Sample Text

Working in Microsoft Word, I often need some “junk” text to play around with, for various reasons:

* I’m designing a document and don’t want to get bogged down in what the text actually says.

* I’m creating a template with various paragraph styles and need to see what they will look like.

* I’m creating a macro and need some text for testing purposes.

* I’m trying to learn more about some feature of Microsoft Word and don’t want to practice on a real document.

Microsoft Word 97, 98, 2000, and 2001 include an undocumented feature that generates all of the sample text I need. Maybe you’ll find it helpful too. To use it, type the following line into a Word document and press the ENTER key:

=Rand(1,1)

Word will insert the following text into your document:

The quick brown fox jumps over the lazy dog.

(As you probably know, this sentence includes every letter in the alphabet and is sometimes used for typing practice.)

Need more than one sentence? You can specify how many sentences you need by changing the last number in the Rand statement. For example, if you needed five sentences, you could type this–

=Rand(1,5)

–which would produce this:

The quick brown fox jumps over the lazy dog. The quick brown fox jumps over the lazy dog. The quick brown fox jumps over the lazy dog. The quick brown fox jumps over the lazy dog. The quick brown fox jumps over the lazy dog.

Need more than one paragraph? You can specify how many paragraphs you need by changing the first number in the Rand statement. For example, if you needed two paragraphs (with five sentences in each one), you could type this–

=Rand(2,5)

–which would produce this:

The quick brown fox jumps over the lazy dog. The quick brown fox jumps over the lazy dog. The quick brown fox jumps over the lazy dog. The quick brown fox jumps over the lazy dog. The quick brown fox jumps over the lazy dog.

The quick brown fox jumps over the lazy dog. The quick brown fox jumps over the lazy dog. The quick brown fox jumps over the lazy dog. The quick brown fox jumps over the lazy dog. The quick brown fox jumps over the lazy dog.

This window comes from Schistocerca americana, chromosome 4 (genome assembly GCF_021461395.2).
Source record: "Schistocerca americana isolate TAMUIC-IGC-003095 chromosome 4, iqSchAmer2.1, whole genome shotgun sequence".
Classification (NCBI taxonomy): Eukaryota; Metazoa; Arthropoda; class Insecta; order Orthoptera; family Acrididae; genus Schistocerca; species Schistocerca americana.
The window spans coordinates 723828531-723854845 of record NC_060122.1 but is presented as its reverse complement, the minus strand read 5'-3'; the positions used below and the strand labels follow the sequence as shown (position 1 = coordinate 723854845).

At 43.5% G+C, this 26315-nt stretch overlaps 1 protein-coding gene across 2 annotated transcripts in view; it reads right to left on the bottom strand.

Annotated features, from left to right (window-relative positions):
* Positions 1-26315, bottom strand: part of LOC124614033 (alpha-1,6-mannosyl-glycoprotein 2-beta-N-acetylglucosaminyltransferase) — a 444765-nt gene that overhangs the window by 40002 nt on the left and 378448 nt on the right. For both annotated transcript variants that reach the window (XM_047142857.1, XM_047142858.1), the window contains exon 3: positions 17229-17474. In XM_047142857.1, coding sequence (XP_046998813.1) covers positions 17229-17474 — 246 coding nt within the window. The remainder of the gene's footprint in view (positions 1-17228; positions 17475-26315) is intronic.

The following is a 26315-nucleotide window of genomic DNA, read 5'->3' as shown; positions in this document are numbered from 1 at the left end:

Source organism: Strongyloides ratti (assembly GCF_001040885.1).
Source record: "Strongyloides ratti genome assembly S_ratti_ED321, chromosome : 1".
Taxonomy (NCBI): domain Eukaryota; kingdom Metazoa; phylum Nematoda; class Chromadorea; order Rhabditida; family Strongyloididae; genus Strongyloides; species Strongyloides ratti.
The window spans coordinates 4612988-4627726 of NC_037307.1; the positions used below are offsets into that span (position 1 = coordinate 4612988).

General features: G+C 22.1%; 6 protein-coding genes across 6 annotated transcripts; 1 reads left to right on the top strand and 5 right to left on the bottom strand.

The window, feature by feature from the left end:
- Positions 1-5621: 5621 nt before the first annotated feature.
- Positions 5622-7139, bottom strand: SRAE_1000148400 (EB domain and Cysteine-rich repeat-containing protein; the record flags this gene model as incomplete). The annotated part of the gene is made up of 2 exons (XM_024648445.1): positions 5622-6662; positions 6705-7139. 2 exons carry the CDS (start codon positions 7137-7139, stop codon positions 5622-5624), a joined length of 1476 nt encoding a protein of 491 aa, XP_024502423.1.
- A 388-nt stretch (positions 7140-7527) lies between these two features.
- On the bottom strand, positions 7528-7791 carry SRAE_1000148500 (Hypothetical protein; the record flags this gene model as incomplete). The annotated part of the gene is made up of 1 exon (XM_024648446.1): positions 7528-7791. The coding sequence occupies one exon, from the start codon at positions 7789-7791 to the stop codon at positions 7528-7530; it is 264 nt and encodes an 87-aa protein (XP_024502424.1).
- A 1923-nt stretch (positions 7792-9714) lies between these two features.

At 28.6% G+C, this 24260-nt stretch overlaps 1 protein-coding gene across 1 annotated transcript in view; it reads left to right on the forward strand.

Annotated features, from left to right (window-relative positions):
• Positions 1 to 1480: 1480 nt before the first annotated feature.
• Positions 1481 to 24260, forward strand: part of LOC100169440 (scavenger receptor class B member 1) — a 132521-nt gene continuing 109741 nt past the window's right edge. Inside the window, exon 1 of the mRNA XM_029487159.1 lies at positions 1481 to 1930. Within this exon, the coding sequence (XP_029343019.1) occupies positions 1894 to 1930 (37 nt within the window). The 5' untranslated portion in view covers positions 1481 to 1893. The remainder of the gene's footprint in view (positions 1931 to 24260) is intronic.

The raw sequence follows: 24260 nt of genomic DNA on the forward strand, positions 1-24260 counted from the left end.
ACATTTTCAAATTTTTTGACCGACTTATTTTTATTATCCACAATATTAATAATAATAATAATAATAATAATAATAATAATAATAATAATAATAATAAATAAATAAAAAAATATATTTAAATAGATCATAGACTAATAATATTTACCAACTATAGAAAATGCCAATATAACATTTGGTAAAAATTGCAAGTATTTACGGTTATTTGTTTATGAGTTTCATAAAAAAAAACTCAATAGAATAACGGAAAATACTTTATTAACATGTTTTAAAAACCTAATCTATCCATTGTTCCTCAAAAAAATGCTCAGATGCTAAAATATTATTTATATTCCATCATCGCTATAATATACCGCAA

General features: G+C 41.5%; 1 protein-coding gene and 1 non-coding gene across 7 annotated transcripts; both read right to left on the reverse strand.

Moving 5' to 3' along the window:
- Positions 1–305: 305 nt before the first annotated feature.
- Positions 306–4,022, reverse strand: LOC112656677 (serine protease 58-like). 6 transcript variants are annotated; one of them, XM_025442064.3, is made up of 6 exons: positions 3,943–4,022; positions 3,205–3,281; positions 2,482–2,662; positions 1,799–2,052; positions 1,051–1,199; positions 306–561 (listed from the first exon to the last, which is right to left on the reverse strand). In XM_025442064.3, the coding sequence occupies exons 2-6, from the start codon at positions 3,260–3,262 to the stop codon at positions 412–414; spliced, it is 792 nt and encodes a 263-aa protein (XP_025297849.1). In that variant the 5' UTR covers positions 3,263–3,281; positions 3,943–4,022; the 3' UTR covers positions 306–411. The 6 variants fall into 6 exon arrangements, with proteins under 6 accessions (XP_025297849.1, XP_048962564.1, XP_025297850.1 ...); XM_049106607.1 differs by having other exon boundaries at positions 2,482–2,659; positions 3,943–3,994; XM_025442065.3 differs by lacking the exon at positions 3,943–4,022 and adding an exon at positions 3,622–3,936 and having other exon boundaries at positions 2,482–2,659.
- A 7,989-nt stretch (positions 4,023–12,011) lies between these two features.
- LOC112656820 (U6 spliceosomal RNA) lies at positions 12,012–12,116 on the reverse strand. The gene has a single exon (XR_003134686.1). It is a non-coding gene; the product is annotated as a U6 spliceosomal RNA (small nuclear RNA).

In other words, the first number specifies the number of paragraphs you want to insert; the second number specifies the number of sentences you want to include in those paragraphs.

If you’re using Word 95 or lower (or if you’re tired of that quick brown fox), you can use the traditional Latin “Lorem ipsum dolor . . . ,” which has been used as placeholder text for centuries:

Lorem ipsum dolor sit amet, consectetuer adipiscing elit, sed diam nonummy nibh euismod tincidunt ut laoreet dolore magna aliquam erat volutpat. Ut wisi enim ad minim veniam, quis nostrud exercitation ulliam corper suscipit lobortis nisl ut aliquip ex ea commodo consequat. Duis autem veleum iriure dolor in hendrerit in vulputate velit esse molestie consequat, vel willum lunombro dolore eu feugiat nulla facilisis at vero eros et accumsan et iusto odio dignissim qui blandit praesent luptatum zzril delenit augue duis dolore te feugait nulla facilisi.

If you’re curious about this, it’s a garbled quotation from Cicero’s De Finibus Bonorum et Malorum (On the Ends of Good and Bad), book 1, paragraph 32, which reads, “Neque porro quisquam est, qui dolorem ipsum, quia dolor sit, amet, consectetur, adipisci velit,” meaning, “There is no one who loves pain itself, who seeks after it and wants to have it, simply because it is pain.” The book was popular during the Renaissance, when the passage was used in a book of type samples for that wonderful new technology, printing.

If your Latin is good enough (unlike mine), you can read Cicero’s complete text (or just get a whole bunch of great sample text) here:

http://patriot.net/~lillard/cp/cic.fin.html

If you want to see a beautiful collection of classic type samples, check out Giambattista Bodoni’s Typographic Manual at Octavo:

http://www.octavo.com/collection/bodtip.html

And for more information on sample text, see Jacci Howard Bear’s article at About.com:

http://www.desktoppub.about.com/compute/desktoppub/library/weekly/aa051199.htm

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